Evidence Based Practice on Regular Diet after Surgery

After major surgery, a lot of the usual recommendations for diet and activity don’t apply. That is because your health and well-being depend on what’s going on inside your body, not on how much you eat or how active you are. Your surgeon, anesthesiologist, and other healthcare providers will give you specific instructions on what to eat and drink after your surgery.

Taking care of yourself after surgery is a lot more complicated than you’d think. That is because your body is waging war against the injuries you suffered and infection you’re at risk of getting. There are also lots of myths and misconceptions about what you should eat and when you should eat it. In this article, we will dispel the myths and misconceptions surrounding proper nutrition after surgery so you can eat and drink the foods you love without risking your health.

When Is Nutrition Ruled Out?

To start, let’s dispel the myth that nutrition doesn’t apply after surgery. Your nutrition status actually depends on how you feel, not how much food you eat. In other words, you can be too thin or too fat, even if you eat the right amount of food. This happens because your body is in a state of flux, trying to heal itself as fast as possible while preventing infection and other complications. Your healthcare providers will assess your nutrition needs during this time and will make recommendations accordingly.

In addition to that, some foods can actually interfere with your body’s healing processes. This is why your surgeon may advise you against eating some foods or may suggest that you try a different brand or type of food. For example, you shouldn’t eat fried foods or foods containing dairy products, as they can interfere with your calcium absorption and the healing of your bones. Your immune system is also compromised during this time, so you should avoid all raw foods and food containing raw eggs or other kinds of fish or seafood. These are some of the foods that you should definitely avoid after surgery.

As you can see, nutrition plays an important role in your health and well-being after surgery, so it’s essential that you pay attention to what your body needs and doesn’t need while you’re in recovery. This is why regular diet check-ups are so important. In addition to that, your healthcare providers will likely suggest that you get a formal food intake evaluation from a nutritionist or dietician. These experts can help you figure out the right post-surgery diet for you.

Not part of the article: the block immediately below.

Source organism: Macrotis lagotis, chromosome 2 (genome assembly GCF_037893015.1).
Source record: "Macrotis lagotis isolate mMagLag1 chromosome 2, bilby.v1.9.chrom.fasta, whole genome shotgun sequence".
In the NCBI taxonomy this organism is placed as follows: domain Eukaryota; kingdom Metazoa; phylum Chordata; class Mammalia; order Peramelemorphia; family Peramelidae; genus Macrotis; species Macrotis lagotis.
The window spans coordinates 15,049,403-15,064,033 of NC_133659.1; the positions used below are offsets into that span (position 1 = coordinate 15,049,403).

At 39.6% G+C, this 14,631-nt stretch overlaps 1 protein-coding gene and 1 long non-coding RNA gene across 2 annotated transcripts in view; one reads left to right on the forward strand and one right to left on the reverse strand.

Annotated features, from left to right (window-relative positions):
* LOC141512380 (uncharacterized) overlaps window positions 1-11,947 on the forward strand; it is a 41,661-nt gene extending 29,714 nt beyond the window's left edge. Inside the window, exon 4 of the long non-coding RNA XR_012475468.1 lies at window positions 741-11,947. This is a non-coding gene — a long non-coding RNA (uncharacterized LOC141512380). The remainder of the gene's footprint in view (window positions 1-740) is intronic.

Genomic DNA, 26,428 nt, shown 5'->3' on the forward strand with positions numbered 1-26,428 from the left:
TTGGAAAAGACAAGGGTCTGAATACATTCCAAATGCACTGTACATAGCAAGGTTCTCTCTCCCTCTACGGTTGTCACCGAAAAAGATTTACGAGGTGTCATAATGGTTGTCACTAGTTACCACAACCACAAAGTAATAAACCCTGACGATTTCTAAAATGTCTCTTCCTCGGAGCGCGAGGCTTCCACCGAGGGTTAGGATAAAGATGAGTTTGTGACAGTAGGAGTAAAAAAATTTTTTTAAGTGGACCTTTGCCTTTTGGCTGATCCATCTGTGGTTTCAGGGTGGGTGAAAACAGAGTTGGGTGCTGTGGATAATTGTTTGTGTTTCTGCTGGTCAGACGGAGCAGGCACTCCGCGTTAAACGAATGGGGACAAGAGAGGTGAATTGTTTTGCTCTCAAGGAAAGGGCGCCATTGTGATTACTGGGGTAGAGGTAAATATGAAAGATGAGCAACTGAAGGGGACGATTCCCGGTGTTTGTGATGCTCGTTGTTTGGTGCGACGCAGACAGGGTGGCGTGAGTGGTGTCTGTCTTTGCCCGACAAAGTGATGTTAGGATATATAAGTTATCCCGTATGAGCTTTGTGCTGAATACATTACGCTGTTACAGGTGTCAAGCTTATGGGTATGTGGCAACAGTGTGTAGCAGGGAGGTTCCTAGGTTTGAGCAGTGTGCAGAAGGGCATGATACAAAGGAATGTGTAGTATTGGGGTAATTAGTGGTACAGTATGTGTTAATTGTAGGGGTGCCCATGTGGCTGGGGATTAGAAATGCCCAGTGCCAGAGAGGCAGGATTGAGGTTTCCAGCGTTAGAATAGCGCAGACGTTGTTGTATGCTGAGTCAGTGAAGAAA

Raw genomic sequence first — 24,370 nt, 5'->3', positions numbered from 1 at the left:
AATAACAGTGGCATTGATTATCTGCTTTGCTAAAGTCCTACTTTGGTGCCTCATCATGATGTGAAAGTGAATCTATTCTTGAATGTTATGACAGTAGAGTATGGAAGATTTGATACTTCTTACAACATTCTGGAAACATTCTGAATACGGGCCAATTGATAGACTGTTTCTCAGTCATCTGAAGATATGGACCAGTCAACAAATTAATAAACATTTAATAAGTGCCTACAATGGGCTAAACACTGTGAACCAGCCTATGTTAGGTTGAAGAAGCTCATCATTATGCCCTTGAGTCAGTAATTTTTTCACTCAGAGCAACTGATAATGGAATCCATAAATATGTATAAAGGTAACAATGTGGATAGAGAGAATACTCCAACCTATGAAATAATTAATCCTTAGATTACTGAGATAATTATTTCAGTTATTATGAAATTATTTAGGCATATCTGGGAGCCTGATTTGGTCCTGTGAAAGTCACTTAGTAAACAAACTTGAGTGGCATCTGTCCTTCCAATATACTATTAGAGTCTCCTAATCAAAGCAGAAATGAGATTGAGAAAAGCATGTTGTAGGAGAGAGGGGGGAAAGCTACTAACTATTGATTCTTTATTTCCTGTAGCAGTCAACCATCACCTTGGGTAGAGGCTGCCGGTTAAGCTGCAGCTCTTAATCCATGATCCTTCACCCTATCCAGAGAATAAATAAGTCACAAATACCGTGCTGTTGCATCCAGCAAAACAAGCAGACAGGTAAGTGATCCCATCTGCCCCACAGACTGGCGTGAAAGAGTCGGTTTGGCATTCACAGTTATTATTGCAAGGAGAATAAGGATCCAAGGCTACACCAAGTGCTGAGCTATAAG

Are Certain Foods Good For Bones?

Just because food is good for your body doesn’t mean that it’s good for your bones. Some foods are highly nutritious and can greatly contribute to your body’s growth and development. For example, leafy greens and squash can increase your bone mineral density, which means that your bones become stronger. This is probably because both foods are rich in vitamin A, which your body needs in order to maintain strong bones. Other foods such as fish, poultry, and eggs can also contribute to your bones’ health, but they have to have some vitamin C paired with them. This is because vitamin C is essential for collagen synthesis, which is the compound that gives your bones their rigidity.

As you can see, there are many foods that can contribute to your body’s health and development, not just the ones that you’d typically think about when it comes to diet. This is why it’s so important to follow your surgeon’s advice when it comes to what foods to eat and what foods to avoid after your surgery.

Don’t Go By Feelings

Another common mistake that people make is to follow their feelings rather than the advice of healthcare providers or the recommendations of a nutritionist or dietician. This is a recipe for disaster, because you may end up eating the food that your tastebuds are telling you to eat even though your surgeon thinks otherwise. This kind of behavior happens a lot, and it is one of the main reasons why so many people get ill or injured after undergoing surgery.

There are several reasons why you should follow your healthcare providers’ advice rather than your feelings when it comes to diet. For example, your healthcare providers may suggest that you fast for a certain period before your surgery due to the risks of infection or an adverse reaction to anesthesia. They will also advise you to avoid certain foods or drinks due to the risks of infection or other complications. In addition to that, not all foods may be available or affordable to you, as they may be considered specialty foods or expensive supplements.

As you can see, a lot of the usual recommendations for diet and activity don’t apply after surgery. Instead, you must follow the advice of your healthcare providers and a nutritionist/dietician in order to ensure that you get the best possible results from your surgery.